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The Spokesman-Review Newspaper

The Spokesman-Review Newspaper The Spokesman-Review

Spokane, Washington  Est. May 19, 1883
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Idaho lawmakers look for ways to nullify vaccine mandates

BOISE – Idaho should adopt a health policy that would make vaccine status a private medical record that employees could refuse to make available to employers as a way to thwart President Joe Biden’s vaccine mandate, an attorney told lawmakers Wednesday.

COVID case delays contentious redistricting in Oregon

A broken power-sharing deal, the lingering possibility of a Republican walkout and a COVID-19 case are adding greater uncertainty to whether Oregon legislators will successfully redraw the state’s political districts ahead of a tight deadline.

Senators: Bipartisan police overhaul talks end with no deal

WASHINGTON — Bipartisan congressional talks on overhauling policing practices have ended without an agreement, top bargainers from both parties said Wednesday, marking the collapse of an effort that began after killings of unarmed Black people by officers sparked protests across the U.S.

As Texas draws its maps, Latinos push for political power

AUSTIN, Texas — As a Dallas County commissioner, Elba Garcia represents some 670,000 people — nearly the population of a congressional district. The majority of her constituents are Latino and live in the fast-growing suburbs west of Dallas, where they share worries about managing growth, schools and access to health care.

Federal judge: Florida immigration law racially motivated

TALLAHASSEE, Fla. — A federal judge has struck down portions of a Florida immigration enforcement law that was a priority of the state's Republican governor, saying in her ruling that the measure was racially motivated.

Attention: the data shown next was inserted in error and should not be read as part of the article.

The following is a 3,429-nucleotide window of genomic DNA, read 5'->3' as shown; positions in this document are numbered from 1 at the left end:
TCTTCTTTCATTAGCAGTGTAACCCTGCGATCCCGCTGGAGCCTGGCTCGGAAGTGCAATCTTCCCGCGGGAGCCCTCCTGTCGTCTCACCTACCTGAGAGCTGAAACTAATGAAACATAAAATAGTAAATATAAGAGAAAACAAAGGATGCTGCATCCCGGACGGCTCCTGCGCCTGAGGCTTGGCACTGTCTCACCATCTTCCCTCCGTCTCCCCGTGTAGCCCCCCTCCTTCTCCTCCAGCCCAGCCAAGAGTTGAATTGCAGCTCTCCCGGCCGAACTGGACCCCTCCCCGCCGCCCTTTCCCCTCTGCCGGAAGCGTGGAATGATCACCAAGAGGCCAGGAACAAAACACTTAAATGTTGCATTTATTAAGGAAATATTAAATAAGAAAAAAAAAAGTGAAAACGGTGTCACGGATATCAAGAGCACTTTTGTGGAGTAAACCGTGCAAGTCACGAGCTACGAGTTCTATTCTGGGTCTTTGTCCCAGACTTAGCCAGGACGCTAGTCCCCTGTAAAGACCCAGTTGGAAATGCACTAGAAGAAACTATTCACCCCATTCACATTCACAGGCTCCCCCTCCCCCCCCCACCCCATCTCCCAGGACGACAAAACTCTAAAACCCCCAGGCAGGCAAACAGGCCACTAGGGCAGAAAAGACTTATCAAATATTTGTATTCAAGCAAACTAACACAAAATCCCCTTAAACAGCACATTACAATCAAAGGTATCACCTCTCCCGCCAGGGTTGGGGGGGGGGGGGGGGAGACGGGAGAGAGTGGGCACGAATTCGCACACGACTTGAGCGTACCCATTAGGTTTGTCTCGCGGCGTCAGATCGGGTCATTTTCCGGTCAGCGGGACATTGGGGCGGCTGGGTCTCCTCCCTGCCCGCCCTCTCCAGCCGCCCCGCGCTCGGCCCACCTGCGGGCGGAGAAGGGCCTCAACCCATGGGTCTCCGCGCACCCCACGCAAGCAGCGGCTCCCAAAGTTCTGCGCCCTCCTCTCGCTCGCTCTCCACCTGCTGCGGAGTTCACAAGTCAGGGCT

Democrats tie government funding to debt bill, GOP digs in

WASHINGTON – Democratic congressional leaders backed by the White House announced Monday they would push ahead with a vote to fund the government and suspend the debt limit, all but daring Republicans who say they will vote against it despite the risk of a fiscal crisis.

Texas doctor who defied state’s new abortion ban is sued

DALLAS – A San Antonio doctor who said he performed an abortion in defiance of a new Texas law all but dared supporters of the state’s near-total ban on the procedure to try making an early example of him by filing a lawsuit – and by Monday, two people obliged.

Senate parliamentarian deals blow to Dems’ immigration push

WASHINGTON — Democrats can’t use their $3.5 trillion package bolstering social and climate programs to give millions of immigrants a chance to become citizens, the Senate’s parliamentarian said late Sunday, a crushing blow to what was the party’s clearest pathway in years to attaining that long-sought goal.

Communists, observers report violations in Russian election

MOSCOW — The head of Russia's Communist Party, the country's second-largest political party, is alleging widespread violations in the election for a new national parliament in which his party is widely expected to gain seats.

Fearful U.S. residents in Afghanistan hiding out from Taliban

Every night in yet another house in Afghanistan’s capital, a U.S. green card-holding couple from California take turns sleeping, with one always awake to watch over their three young children so they can flee if they hear the footsteps of the Taliban.

New redistricting commissions splinter along partisan lines

When voters in some states created new commissions to handle the politically thorny process of redistricting, the hope was that the bipartisan panelists could work together to draw new voting districts free of partisan gerrymandering.

Democrats tackling flash points of taxes, health, climate

WASHINGTON – Revamp the tax code and important federal health care and environment programs. Spend $3.5 trillion over 10 years, but maybe a lot less. Ensure that no more than three Democrats in all of Congress vote “no” because Republicans will be unanimously opposed.